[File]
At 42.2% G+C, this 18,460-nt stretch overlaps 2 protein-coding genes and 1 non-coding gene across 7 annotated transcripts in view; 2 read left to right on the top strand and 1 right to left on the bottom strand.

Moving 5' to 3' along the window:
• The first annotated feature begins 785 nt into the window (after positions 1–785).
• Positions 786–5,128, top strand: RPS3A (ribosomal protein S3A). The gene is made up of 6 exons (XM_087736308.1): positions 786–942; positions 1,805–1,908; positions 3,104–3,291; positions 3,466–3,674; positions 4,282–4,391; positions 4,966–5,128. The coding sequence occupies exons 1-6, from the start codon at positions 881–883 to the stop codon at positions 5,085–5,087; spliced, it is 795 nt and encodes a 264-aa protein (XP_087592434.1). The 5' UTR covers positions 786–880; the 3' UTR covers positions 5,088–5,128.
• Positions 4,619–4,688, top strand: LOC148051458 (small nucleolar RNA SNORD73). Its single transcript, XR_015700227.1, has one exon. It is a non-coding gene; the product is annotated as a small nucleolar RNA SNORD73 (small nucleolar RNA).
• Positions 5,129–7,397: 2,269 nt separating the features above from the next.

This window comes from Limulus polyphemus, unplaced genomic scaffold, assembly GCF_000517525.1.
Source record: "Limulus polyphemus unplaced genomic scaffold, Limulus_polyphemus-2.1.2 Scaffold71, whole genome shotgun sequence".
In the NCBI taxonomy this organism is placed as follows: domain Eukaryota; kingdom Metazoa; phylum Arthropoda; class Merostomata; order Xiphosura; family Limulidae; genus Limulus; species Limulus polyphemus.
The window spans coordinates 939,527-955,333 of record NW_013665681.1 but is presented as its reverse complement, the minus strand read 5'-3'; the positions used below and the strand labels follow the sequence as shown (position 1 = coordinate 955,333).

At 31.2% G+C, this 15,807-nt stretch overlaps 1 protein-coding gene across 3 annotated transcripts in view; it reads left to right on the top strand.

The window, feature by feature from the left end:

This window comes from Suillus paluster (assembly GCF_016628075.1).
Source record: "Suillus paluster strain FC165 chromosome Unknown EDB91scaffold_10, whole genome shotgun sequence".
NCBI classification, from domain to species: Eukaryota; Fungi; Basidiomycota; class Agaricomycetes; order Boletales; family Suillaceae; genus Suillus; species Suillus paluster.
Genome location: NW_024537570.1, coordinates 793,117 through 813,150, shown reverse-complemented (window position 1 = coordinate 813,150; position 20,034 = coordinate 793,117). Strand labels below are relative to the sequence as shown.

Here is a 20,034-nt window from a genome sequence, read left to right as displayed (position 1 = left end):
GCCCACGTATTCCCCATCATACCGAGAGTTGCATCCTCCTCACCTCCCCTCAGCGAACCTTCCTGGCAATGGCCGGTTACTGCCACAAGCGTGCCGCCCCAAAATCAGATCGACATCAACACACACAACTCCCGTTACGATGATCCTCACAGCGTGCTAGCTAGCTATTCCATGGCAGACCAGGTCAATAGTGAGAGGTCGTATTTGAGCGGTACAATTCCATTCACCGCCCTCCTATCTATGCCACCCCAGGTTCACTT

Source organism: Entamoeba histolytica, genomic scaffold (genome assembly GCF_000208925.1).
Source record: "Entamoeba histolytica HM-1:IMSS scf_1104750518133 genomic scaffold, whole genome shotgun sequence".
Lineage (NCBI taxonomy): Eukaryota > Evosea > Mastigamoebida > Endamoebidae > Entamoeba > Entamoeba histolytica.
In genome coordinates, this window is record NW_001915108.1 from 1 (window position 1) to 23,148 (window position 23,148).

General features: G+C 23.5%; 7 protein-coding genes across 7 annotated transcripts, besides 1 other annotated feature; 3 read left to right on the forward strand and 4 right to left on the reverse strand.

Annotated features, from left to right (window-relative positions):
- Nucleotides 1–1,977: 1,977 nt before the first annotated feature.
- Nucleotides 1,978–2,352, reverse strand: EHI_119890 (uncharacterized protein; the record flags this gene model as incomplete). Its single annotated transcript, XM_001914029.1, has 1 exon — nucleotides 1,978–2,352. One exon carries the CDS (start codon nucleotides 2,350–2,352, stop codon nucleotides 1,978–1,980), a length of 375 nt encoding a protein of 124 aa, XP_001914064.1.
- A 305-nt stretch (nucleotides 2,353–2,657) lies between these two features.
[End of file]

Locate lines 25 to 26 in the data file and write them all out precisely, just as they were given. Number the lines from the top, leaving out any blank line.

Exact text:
- Nucleotides 1–1,977: 1,977 nt before the first annotated feature.
- Nucleotides 1,978–2,352, reverse strand: EHI_119890 (uncharacterized protein; the record flags this gene model as incomplete). Its single annotated transcript, XM_001914029.1, has 1 exon — nucleotides 1,978–2,352. One exon carries the CDS (start codon nucleotides 2,350–2,352, stop codon nucleotides 1,978–1,980), a length of 375 nt encoding a protein of 124 aa, XP_001914064.1.